A species of bottlenose dolphin is the one found in the Indian Ocean. They resemble Common bottlenose dolphins in appearance a great deal. Indian Ocean bottlenose dolphins have longer, slimmer beaks, and a more slender physique. The inhabitants of the Indian Ocean are also a little lighter shade of blue. In general, the cape is easier to distinguish, and a faint spinal blaze extends down to the dorsal fin. Although they are not always present, the most evident distinction can be made by looking at the adult bottlenose dolphins of the Indian Ocean that have black dots or specks on their bellies. Black patches on Common bottlenose dolphins are quite uncommon. The teeth are thinner than those of Common bottlenose dolphins and can range in number from 23 to 29 in both the upper and lower jaws.

Dolphin watching in Sri Lanka
Risso's dolphin of Sri Lanka

Different from other dolphins. They have blunt heads, relatively stocky bodies, and no recognizable beak. They are born grey or olive brown, but as they age, they get whiter and whiter due to countless wounds and scratches from other Risso's dolphins and their love of squid. Highly social and very busy. Although they are often boat-shy, Risso's enjoy the company of several other members of their pod, occasionally many, and can be seen leaping out of the water, breaching, tail- and head-slapping, and overall having a great time. Additionally, they are observed interacting with other animals, such as bottlenose dolphins.

Dolphin watching in Sri Lanka
Humpback Dolphin of Sri Lanka

They are somewhat similar to other 'humpback' dolphin species, with a 'hump' that is more evident than their Indo-Pacific and Australian cousins but less prominent than their Atlantic cousins. A little triangular fin, which varies in size, is present above the 'hump' on all humpback dolphins. These dolphins honor their Latin name, plumba, which means "lead," by being primarily gray in color. Tough. Although they were originally believed to be present throughout their range and in big groups, their numbers have drastically decreased through time, and only small, localized populations are now believed to be left. This decline is really worrying. Populations simply can't take any more strain. Like other humpback dolphin species, Indian Ocean humpback dolphins favor estuary, near shore, and intertidal habitats. They are opportunistic feeders, which means they don't care too much about dinner. Three well-known favorites include mackerel, mullet, and sardines.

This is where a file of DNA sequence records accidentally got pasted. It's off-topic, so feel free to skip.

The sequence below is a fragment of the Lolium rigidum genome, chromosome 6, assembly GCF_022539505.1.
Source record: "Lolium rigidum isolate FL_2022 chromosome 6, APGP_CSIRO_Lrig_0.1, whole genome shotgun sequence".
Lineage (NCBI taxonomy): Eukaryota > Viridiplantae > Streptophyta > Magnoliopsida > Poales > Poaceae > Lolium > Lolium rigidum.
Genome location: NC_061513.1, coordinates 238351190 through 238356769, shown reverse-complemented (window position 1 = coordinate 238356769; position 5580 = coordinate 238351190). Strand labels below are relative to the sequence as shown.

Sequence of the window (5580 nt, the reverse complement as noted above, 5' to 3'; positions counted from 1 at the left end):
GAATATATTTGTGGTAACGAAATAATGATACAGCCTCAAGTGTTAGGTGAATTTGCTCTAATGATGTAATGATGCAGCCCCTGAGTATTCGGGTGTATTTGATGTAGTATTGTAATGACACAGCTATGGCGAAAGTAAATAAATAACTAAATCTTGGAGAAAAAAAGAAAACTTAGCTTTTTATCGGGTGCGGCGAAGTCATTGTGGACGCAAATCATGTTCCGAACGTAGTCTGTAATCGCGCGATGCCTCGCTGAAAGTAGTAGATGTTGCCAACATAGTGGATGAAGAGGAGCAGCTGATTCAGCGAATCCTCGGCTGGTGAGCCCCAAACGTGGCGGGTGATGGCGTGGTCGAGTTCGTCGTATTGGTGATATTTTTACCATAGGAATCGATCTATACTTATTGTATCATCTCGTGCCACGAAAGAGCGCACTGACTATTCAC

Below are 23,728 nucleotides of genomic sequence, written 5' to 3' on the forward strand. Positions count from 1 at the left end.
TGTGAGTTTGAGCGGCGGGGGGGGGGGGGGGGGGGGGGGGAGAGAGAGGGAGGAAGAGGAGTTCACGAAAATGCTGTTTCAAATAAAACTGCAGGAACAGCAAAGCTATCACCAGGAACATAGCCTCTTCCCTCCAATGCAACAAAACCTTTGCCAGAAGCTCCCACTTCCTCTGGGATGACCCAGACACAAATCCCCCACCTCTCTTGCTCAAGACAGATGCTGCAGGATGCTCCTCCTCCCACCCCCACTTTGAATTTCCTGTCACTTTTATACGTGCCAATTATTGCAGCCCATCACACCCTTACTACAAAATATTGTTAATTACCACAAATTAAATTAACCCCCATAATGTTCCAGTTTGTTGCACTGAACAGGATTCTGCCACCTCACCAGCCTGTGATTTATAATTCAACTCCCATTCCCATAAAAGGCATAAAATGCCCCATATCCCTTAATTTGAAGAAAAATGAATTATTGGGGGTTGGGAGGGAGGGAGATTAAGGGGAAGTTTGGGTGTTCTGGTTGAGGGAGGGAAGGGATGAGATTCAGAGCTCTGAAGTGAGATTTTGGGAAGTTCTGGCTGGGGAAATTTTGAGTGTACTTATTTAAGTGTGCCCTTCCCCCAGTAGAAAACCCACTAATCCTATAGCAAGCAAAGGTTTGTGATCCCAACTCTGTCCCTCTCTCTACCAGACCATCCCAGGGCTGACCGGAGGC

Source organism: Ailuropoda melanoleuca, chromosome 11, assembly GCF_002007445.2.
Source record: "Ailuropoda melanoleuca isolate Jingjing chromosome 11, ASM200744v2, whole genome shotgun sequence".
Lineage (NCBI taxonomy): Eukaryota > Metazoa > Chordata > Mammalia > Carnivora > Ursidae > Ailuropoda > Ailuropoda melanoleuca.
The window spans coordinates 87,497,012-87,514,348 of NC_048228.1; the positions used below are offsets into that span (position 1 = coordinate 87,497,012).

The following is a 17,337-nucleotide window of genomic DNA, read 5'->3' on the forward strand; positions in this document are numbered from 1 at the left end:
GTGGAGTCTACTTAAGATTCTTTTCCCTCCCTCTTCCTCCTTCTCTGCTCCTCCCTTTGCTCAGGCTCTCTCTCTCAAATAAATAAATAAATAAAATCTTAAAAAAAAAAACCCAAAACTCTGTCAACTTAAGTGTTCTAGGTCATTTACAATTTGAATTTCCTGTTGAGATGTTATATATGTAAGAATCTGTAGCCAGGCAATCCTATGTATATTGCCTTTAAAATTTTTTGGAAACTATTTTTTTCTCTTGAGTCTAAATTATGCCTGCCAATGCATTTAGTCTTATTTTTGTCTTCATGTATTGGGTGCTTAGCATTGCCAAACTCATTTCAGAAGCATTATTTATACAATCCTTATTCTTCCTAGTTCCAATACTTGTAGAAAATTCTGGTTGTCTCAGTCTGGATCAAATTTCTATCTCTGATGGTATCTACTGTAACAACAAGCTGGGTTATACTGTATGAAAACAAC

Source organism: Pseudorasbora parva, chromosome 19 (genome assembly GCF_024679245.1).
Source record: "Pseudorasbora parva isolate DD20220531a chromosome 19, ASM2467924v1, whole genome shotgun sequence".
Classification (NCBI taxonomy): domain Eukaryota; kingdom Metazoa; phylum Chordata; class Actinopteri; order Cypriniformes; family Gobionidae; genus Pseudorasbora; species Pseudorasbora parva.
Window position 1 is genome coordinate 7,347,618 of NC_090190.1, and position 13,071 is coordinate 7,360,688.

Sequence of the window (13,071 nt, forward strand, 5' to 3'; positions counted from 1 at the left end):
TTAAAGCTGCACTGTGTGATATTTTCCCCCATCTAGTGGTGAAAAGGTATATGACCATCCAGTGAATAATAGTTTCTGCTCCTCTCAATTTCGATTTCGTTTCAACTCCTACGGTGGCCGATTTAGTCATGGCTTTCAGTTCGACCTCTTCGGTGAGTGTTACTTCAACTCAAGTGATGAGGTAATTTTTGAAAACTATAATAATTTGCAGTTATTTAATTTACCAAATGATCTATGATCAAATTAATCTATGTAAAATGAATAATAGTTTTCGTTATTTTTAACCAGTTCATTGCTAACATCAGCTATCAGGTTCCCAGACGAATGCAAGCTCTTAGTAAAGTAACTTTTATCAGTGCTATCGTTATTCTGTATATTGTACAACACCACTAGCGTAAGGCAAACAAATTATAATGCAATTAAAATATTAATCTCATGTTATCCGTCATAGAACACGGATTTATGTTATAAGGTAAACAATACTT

They favor the shallow, near shore seas of nations in the Indian Ocean, ideally with a freshwater supply, as has been mentioned. In the southern coastal seas of South Africa, northward around the coast of East Africa, all over the Middle East, and down the west coast of India, they are common. Even though humpback dolphins in the Indian Ocean have only been recognized as a separate species since 2014, they are still considered endangered, and their numbers are declining.

Dolphin watching in Sri Lanka
Spinner Dolphin of Sri Lanka

Due to their amazing multi-rotational aerial spinning behavior, spinner dolphins are easily identifiable. When spinner dolphins re-enter the ocean, they make enormous splashes. Spinner dolphins are renowned as expert acrobats in the dolphin kingdom and champion spinners (other dolphins may occasionally spin but only with a couple of revolutions). Seven full rotations of their length have been captured during a single leap. Before emerging head first from the water and leaping up to 3 meters into the air, the spinner begins to spin in the water. After spinning continually before falling back into the water. Spinner dolphins are highly well-liked by dolphin viewers because of their amazing acrobatic behavior.

Spinner dolphins are divided into four recognized subspecies, each of which has a distinct social structure and appearance. The most common subspecies is called "Gray's," and it has a characteristic three-banded coloring with a dark gray back, a lighter gray belly, and a lighter gray flanks. The spinner dolphin subspecies that can be found in the ETP are uniformly dark grey in color.

A long, thin beak, a slender body, short, curving flippers with pointed tips, and a tall triangular dorsal fin are characteristics shared by all spinner dolphin species. Large males in the Eastern Tropical Pacific (ETP) frequently have a dorsal fin that slopes forward, or "back-to-front," in an unexpected way. In general, spinner dolphins follow a daily and nighttime schedule. They snooze in the day in the shallower coastal waters. They move to deeper waters at night to hunt. Late afternoon and early evening, when they have slept and are getting ready to go hunting, is when they prefer to spin. The number of spinner dolphins in a pod can range from fewer than fifty to thousands. The many spinner dolphin species have quite distinct social structures. In some populations, dolphin groups may combine and divide under fluid patterns. Others spend many years in dependable pods. Spinner dolphins consume tiny fish, shrimp, and squid as part of a surprisingly diverse diet. At night, when their prey is largely migrating up the water column, dolphins seek their prey in mid-water depths.

Dolphin watching in Sri Lanka